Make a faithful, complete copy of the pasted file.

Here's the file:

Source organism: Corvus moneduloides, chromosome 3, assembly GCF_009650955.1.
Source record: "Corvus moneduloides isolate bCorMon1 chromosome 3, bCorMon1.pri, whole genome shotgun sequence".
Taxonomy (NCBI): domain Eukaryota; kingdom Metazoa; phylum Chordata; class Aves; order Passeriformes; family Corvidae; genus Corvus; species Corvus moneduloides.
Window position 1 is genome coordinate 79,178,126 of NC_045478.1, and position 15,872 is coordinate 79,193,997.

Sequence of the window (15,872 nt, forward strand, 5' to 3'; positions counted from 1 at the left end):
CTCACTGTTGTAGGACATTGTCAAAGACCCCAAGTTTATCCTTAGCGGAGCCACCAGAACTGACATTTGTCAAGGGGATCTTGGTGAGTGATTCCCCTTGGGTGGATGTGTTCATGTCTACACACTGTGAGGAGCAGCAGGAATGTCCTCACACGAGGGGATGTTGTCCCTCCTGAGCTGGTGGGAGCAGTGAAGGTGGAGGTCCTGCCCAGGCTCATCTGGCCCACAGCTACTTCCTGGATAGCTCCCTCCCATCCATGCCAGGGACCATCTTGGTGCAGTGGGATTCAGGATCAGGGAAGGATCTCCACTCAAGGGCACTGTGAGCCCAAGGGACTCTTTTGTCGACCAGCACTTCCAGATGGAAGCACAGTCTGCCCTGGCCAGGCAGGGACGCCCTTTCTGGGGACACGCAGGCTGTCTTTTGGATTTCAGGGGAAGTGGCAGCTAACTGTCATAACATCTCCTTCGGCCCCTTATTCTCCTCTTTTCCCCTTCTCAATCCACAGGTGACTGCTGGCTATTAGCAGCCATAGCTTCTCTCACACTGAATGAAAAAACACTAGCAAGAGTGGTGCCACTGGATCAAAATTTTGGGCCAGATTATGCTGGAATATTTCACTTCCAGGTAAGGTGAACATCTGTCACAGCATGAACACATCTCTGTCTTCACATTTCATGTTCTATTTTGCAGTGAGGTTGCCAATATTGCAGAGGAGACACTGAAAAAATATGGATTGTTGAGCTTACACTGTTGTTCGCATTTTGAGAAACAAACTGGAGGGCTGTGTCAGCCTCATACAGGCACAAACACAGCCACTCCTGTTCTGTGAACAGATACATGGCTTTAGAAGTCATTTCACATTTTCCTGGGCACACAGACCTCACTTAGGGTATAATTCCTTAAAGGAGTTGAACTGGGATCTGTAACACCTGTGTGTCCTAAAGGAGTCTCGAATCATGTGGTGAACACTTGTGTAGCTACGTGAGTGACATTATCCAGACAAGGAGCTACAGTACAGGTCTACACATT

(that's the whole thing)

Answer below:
Source organism: Corvus moneduloides, chromosome 3, assembly GCF_009650955.1.
Source record: "Corvus moneduloides isolate bCorMon1 chromosome 3, bCorMon1.pri, whole genome shotgun sequence".
Taxonomy (NCBI): domain Eukaryota; kingdom Metazoa; phylum Chordata; class Aves; order Passeriformes; family Corvidae; genus Corvus; species Corvus moneduloides.
Window position 1 is genome coordinate 79,178,126 of NC_045478.1, and position 15,872 is coordinate 79,193,997.

Sequence of the window (15,872 nt, forward strand, 5' to 3'; positions counted from 1 at the left end):
CTCACTGTTGTAGGACATTGTCAAAGACCCCAAGTTTATCCTTAGCGGAGCCACCAGAACTGACATTTGTCAAGGGGATCTTGGTGAGTGATTCCCCTTGGGTGGATGTGTTCATGTCTACACACTGTGAGGAGCAGCAGGAATGTCCTCACACGAGGGGATGTTGTCCCTCCTGAGCTGGTGGGAGCAGTGAAGGTGGAGGTCCTGCCCAGGCTCATCTGGCCCACAGCTACTTCCTGGATAGCTCCCTCCCATCCATGCCAGGGACCATCTTGGTGCAGTGGGATTCAGGATCAGGGAAGGATCTCCACTCAAGGGCACTGTGAGCCCAAGGGACTCTTTTGTCGACCAGCACTTCCAGATGGAAGCACAGTCTGCCCTGGCCAGGCAGGGACGCCCTTTCTGGGGACACGCAGGCTGTCTTTTGGATTTCAGGGGAAGTGGCAGCTAACTGTCATAACATCTCCTTCGGCCCCTTATTCTCCTCTTTTCCCCTTCTCAATCCACAGGTGACTGCTGGCTATTAGCAGCCATAGCTTCTCTCACACTGAATGAAAAAACACTAGCAAGAGTGGTGCCACTGGATCAAAATTTTGGGCCAGATTATGCTGGAATATTTCACTTCCAGGTAAGGTGAACATCTGTCACAGCATGAACACATCTCTGTCTTCACATTTCATGTTCTATTTTGCAGTGAGGTTGCCAATATTGCAGAGGAGACACTGAAAAAATATGGATTGTTGAGCTTACACTGTTGTTCGCATTTTGAGAAACAAACTGGAGGGCTGTGTCAGCCTCATACAGGCACAAACACAGCCACTCCTGTTCTGTGAACAGATACATGGCTTTAGAAGTCATTTCACATTTTCCTGGGCACACAGACCTCACTTAGGGTATAATTCCTTAAAGGAGTTGAACTGGGATCTGTAACACCTGTGTGTCCTAAAGGAGTCTCGAATCATGTGGTGAACACTTGTGTAGCTACGTGAGTGACATTATCCAGACAAGGAGCTACAGTACAGGTCTACACATT